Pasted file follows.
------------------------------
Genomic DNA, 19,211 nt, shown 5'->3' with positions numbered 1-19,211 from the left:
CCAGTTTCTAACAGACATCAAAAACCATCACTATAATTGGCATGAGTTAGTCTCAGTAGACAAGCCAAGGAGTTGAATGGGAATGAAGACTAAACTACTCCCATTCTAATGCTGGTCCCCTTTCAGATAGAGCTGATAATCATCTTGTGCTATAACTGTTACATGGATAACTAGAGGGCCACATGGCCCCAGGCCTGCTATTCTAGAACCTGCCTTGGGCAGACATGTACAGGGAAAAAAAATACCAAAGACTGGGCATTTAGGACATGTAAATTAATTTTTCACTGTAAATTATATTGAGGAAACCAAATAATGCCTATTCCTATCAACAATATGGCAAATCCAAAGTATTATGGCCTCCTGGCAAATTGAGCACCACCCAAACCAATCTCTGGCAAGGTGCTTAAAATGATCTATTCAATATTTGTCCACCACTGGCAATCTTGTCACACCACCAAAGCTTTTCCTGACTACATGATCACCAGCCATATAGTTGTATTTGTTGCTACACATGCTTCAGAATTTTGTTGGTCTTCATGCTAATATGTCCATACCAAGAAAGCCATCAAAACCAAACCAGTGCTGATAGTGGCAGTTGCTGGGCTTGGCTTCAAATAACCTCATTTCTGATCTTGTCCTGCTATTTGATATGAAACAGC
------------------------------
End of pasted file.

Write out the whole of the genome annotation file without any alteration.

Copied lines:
Genomic DNA, 19,211 nt, shown 5'->3' with positions numbered 1-19,211 from the left:
CCAGTTTCTAACAGACATCAAAAACCATCACTATAATTGGCATGAGTTAGTCTCAGTAGACAAGCCAAGGAGTTGAATGGGAATGAAGACTAAACTACTCCCATTCTAATGCTGGTCCCCTTTCAGATAGAGCTGATAATCATCTTGTGCTATAACTGTTACATGGATAACTAGAGGGCCACATGGCCCCAGGCCTGCTATTCTAGAACCTGCCTTGGGCAGACATGTACAGGGAAAAAAAATACCAAAGACTGGGCATTTAGGACATGTAAATTAATTTTTCACTGTAAATTATATTGAGGAAACCAAATAATGCCTATTCCTATCAACAATATGGCAAATCCAAAGTATTATGGCCTCCTGGCAAATTGAGCACCACCCAAACCAATCTCTGGCAAGGTGCTTAAAATGATCTATTCAATATTTGTCCACCACTGGCAATCTTGTCACACCACCAAAGCTTTTCCTGACTACATGATCACCAGCCATATAGTTGTATTTGTTGCTACACATGCTTCAGAATTTTGTTGGTCTTCATGCTAATATGTCCATACCAAGAAAGCCATCAAAACCAAACCAGTGCTGATAGTGGCAGTTGCTGGGCTTGGCTTCAAATAACCTCATTTCTGATCTTGTCCTGCTATTTGATATGAAACAGC